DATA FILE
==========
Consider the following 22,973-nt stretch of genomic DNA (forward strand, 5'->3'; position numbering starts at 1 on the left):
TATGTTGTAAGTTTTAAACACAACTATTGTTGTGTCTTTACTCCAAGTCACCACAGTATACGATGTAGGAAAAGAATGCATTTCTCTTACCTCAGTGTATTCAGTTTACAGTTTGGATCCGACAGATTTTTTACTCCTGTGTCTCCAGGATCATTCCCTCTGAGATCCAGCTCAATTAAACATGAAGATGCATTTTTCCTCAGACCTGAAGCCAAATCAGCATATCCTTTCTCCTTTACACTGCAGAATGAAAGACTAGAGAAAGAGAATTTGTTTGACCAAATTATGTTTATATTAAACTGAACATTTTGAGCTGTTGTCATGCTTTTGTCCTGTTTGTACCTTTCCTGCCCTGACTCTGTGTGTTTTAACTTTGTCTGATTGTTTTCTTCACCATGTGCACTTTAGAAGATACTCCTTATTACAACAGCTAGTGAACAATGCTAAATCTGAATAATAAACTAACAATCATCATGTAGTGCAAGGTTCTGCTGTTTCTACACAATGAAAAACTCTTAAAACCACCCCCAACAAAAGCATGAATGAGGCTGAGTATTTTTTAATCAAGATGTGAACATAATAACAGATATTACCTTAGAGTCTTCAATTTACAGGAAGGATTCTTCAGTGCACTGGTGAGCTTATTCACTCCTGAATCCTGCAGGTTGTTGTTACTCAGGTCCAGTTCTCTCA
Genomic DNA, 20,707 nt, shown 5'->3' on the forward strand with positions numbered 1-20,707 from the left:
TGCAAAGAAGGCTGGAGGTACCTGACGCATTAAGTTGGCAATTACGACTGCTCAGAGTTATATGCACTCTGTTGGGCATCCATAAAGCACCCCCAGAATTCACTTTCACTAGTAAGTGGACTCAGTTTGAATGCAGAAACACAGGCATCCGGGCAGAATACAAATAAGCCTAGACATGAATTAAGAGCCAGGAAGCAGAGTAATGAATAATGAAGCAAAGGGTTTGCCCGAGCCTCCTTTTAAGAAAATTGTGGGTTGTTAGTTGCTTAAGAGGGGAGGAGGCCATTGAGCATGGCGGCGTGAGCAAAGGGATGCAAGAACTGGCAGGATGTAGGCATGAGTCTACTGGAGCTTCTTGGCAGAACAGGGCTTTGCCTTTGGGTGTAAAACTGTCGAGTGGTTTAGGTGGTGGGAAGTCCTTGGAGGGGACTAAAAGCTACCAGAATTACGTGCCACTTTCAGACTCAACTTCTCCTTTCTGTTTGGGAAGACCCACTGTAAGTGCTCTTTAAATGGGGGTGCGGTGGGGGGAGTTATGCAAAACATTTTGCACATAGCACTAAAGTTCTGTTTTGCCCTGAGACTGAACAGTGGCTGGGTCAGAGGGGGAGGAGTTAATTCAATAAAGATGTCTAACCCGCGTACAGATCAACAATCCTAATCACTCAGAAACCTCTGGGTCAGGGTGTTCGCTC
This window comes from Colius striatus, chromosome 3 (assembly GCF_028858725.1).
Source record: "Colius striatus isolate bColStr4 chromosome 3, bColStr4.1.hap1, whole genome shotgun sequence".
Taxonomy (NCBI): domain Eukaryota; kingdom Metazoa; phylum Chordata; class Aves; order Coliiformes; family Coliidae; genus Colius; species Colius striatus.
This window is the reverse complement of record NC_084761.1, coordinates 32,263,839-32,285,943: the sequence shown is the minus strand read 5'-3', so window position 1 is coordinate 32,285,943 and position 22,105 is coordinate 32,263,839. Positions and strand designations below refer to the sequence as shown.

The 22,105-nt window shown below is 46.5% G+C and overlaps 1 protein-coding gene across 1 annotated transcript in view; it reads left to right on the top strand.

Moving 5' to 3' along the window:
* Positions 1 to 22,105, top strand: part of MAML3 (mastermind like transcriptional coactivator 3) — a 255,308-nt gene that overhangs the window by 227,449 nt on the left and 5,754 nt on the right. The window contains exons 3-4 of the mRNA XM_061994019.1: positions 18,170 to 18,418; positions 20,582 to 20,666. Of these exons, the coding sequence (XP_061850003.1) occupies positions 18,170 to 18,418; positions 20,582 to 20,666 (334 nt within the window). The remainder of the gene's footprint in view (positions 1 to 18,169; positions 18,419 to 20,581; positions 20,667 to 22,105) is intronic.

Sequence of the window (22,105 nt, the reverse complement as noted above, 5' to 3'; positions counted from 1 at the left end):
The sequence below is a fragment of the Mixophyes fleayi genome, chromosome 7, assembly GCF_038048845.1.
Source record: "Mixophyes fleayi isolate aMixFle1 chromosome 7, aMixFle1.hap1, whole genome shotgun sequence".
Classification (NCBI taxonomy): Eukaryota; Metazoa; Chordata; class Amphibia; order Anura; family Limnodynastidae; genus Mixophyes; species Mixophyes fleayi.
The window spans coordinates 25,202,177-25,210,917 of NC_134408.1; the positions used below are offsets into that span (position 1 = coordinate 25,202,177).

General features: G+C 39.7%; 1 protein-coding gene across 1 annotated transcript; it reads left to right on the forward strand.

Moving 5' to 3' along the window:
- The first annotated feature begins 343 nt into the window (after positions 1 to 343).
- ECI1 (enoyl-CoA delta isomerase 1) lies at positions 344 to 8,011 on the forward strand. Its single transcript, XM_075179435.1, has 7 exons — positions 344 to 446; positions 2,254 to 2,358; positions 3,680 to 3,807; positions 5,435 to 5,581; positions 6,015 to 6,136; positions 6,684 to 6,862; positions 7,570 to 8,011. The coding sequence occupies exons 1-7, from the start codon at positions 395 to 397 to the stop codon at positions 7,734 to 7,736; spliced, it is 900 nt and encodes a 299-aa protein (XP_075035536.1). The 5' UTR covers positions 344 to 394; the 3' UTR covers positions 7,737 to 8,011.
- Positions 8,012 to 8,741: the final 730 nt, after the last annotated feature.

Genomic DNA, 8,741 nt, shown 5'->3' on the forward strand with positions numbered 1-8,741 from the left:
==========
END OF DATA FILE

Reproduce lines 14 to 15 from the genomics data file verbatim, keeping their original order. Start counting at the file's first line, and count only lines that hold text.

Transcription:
Source record: "Mixophyes fleayi isolate aMixFle1 chromosome 7, aMixFle1.hap1, whole genome shotgun sequence".
Classification (NCBI taxonomy): Eukaryota; Metazoa; Chordata; class Amphibia; order Anura; family Limnodynastidae; genus Mixophyes; species Mixophyes fleayi.